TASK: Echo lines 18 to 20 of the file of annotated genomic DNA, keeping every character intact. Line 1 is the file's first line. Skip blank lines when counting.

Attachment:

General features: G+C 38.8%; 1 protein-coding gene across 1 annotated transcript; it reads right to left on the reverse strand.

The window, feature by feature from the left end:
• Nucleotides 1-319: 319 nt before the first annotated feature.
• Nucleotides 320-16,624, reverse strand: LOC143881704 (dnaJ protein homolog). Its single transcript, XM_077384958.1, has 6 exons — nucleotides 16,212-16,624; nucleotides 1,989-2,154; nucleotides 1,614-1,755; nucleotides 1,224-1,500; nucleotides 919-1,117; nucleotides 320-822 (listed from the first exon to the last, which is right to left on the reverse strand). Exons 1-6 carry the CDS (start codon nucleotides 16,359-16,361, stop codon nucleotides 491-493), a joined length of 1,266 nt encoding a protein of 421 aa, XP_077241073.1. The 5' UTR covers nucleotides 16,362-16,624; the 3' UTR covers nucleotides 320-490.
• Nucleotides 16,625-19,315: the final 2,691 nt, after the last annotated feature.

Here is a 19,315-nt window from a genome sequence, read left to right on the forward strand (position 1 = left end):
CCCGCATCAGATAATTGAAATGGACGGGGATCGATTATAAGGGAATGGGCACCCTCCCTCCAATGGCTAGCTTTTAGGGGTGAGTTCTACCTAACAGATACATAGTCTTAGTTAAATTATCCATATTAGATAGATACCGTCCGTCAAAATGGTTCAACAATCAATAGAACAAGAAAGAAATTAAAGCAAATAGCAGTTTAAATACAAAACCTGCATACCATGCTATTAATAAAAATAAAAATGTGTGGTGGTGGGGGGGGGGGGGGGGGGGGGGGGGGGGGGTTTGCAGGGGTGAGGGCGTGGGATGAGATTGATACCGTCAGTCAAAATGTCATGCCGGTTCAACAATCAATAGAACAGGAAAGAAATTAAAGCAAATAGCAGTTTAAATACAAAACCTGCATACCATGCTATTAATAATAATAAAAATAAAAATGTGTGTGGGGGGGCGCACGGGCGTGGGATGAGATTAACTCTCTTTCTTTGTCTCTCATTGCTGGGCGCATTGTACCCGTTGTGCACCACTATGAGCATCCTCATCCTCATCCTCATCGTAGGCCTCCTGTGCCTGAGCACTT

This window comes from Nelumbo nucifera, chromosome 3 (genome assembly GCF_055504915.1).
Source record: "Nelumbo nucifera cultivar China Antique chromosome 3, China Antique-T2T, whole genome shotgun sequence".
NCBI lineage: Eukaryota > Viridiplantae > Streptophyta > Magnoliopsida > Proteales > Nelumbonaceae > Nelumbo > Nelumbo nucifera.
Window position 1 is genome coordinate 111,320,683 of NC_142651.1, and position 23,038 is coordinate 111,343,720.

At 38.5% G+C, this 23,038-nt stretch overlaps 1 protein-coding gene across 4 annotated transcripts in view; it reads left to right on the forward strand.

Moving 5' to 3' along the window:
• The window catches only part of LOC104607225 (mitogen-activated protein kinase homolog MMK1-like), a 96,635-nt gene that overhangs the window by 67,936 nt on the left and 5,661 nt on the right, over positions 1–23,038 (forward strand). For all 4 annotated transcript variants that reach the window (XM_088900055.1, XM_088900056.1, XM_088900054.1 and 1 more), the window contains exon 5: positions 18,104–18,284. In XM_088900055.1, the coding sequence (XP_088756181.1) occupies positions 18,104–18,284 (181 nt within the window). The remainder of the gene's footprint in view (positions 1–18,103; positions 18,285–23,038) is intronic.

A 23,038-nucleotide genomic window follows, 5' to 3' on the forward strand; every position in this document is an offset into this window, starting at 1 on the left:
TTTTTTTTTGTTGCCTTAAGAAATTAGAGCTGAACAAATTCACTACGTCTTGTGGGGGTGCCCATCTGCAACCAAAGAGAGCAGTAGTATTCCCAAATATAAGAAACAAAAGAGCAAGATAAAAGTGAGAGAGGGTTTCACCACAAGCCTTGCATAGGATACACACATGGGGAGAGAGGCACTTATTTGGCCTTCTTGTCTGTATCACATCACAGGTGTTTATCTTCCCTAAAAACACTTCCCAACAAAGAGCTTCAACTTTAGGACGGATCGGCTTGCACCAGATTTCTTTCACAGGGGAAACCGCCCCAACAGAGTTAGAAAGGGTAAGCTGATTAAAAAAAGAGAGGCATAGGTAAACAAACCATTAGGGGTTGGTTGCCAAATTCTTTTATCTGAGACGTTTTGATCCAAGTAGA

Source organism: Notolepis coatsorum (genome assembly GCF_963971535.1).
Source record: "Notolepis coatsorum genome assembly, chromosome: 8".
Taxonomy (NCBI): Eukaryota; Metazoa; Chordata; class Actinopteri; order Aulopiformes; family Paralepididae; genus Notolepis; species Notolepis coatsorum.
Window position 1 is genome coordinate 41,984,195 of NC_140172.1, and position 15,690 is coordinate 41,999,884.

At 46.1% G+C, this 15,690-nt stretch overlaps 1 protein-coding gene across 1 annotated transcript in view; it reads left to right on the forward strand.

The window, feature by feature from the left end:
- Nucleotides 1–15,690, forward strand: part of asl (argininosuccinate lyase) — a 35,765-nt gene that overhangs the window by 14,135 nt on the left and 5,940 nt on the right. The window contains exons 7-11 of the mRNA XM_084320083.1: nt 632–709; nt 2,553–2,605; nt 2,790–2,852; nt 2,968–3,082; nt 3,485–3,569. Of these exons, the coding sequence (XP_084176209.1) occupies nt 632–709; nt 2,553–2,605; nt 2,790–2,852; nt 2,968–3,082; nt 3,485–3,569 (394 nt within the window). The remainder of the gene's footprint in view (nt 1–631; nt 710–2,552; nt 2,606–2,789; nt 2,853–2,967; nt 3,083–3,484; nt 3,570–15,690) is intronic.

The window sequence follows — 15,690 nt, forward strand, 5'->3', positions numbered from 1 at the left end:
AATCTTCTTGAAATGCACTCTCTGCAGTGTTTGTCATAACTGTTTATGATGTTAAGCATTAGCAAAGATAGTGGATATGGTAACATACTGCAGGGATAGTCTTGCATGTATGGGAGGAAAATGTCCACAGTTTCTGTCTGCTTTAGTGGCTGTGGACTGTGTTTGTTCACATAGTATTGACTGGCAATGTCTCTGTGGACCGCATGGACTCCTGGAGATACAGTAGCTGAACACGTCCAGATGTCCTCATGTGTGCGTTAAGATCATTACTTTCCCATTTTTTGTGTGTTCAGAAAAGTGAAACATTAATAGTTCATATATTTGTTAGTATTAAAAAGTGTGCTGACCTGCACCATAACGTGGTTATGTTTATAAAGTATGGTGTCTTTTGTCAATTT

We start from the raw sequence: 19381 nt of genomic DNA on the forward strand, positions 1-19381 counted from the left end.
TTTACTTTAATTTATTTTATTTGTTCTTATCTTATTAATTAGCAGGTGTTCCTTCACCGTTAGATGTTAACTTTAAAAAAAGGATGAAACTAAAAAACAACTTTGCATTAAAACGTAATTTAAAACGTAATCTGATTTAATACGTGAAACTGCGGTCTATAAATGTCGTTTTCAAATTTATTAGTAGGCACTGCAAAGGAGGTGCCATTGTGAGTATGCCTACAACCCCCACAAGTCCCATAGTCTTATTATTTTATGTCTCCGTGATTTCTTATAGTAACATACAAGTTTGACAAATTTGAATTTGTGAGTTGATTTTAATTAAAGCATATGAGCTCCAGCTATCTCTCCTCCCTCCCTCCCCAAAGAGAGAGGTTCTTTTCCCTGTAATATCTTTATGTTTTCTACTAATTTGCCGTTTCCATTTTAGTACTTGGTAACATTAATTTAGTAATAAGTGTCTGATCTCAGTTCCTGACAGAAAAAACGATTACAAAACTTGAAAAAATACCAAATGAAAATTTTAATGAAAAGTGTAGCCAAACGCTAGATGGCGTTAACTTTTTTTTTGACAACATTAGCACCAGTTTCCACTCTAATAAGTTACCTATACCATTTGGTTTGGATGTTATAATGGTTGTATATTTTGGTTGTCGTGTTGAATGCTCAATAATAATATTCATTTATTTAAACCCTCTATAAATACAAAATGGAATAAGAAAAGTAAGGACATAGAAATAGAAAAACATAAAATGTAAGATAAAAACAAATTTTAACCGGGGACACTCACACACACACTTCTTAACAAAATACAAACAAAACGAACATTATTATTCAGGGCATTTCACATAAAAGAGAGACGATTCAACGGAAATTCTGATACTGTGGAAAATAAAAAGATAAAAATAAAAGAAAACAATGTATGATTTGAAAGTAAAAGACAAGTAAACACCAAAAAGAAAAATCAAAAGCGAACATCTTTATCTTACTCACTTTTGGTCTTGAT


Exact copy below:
Source record: "Notolepis coatsorum genome assembly, chromosome: 8".
Taxonomy (NCBI): Eukaryota; Metazoa; Chordata; class Actinopteri; order Aulopiformes; family Paralepididae; genus Notolepis; species Notolepis coatsorum.
Window position 1 is genome coordinate 41,984,195 of NC_140172.1, and position 15,690 is coordinate 41,999,884.